Lissa: She asks him again about Ubbe being a king, and he says, “Because you asked if he’d be king of Kattegat.” She doesn’t pursue this interesting line of questioning, and that’s regrettable because it opens a lot of possibilities. Ubbe will be a king, but not king of Kattegat, and she will not be the queen (she didn’t specify a location when she asked about being a queen.)

Sandi: I haven't seen anything in history indicating that Ubbe Ragnarsson was a king, though he is noted as a battle leader in the Great Army. (Guthrum, in history, was apparently alive and campaigning with Ubbe in the middle of the 9th Century in Wessex.)

Lissa: Later, we see Torvi arrive home and she sees Margrethe standing in the doorway, her hair tangled down around her arms. “Where are my children?” Torvi asks. Margrethe gives her a slow, chilling grin. Torvi repeats the question and then draws her sword. Margrethe retreats into her bedroom and Torvi follows, her blade extended, but as soon as she enters the room, she sees the little ones sitting by the wall and grabs them into hugs.

Sandi: Oh, I was SO relieved to see that the children were alive and well. I mean, they probably have Our Babysitter was a Troll! stories to tell Torvi and Björn in the future, but hey, at least they can tell them. The suspense created by careful scene framing and the movement into the rooms in question was well handled by the director and film crew. 

Lissa: Lagertha is fighting on the battlefield. At one point, we see something I’ve never seen before in film or television and is best described in the following Tweet.
Sandi: This is a clear example of using what is at hand to accomplish a task, yeah? 

Lissa: Uh huh. That happened. I’m just going to quietly back away from that one.

Sandi: I think everyone will join you. 

Lissa: Anyhoo, the moment changes when she sees a vision of herself as a young girl. Little Lagertha runs across the battlefield to a man plowing a field. She cries to her father that she’s frightened. He crouches down and smiles at her and hands her his own necklace, a Thor’s hammer. He tells her to never be afraid because Thor will always protect her. We saw her kiss this same necklace in the opening scene with Heahmund.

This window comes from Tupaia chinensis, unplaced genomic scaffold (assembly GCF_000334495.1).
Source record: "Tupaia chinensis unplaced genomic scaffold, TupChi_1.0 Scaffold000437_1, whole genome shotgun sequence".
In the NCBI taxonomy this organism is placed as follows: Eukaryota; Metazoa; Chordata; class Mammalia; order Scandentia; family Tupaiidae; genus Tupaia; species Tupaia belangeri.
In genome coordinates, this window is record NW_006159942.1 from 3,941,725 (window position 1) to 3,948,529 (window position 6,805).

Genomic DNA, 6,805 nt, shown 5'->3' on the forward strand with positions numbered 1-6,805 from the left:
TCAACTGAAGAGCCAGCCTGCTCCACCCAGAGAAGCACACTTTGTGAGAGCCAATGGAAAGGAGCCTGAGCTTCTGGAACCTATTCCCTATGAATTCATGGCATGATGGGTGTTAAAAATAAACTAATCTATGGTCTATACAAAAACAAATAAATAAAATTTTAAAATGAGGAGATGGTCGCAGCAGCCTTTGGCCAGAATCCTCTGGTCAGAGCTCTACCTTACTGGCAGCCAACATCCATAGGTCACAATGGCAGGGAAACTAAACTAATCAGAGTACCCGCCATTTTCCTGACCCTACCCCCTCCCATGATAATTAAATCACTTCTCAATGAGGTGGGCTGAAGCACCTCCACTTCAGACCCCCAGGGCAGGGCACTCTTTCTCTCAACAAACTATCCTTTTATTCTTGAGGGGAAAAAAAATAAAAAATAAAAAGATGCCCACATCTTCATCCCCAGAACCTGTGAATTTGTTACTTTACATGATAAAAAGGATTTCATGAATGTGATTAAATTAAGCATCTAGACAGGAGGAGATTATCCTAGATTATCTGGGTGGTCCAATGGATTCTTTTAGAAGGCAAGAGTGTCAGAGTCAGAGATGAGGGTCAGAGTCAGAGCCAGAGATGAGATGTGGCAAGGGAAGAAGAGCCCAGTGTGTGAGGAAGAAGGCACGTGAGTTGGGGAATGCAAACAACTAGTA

Sandi: This scene was charming, for all its brevity. Seeing Little Lags, there, in such a comforting moment was healing in the midst of an episode rife with bloodshed. The gift of an amulet of Mjøllnir was precious and that Lagertha still has it speaks of its importance to her, at a time that she deems pivotal. 

Lissa: Joan Jett appears. “You have to kill me!” she cries. Lagertha asks her why, and Joan Jett first says unless Lagertha kills her, that she and Harald will kill Lagertha. Lagertha assures her that she knows Joan Jett didn’t betray her, that Joan Jett loves her. Joan Jett cries that she cannot bear this child. “Child?” Lagertha whispers; she didn’t know of Joan Jett’s pregnancy.

Sandi: Was this Joan Jett's plan all along? To confront Lagertha, if she couldn't fight at her side, to get her former lover to kill her? To bring up a child to Lagertha, of all people, was either thoughtless (an entire possibility, given the time and circumstances) or calculated for effect. As I don't personally deem Joan Jett to be the most effective strategist, I just have to figure she didn't consider what effect her words might have. 

Lissa: The battle is raging on around them, but it’s as though they’re the only two people there. The view shifts briefly to show that around them, people are dying in hideous fashion, but returns right back to them. “You have to kill me!” Joan Jett cries and rushes toward Lagertha’s extended blade.

Sandi: This was a beautiful moment, though it was fatal and devastating to the characters.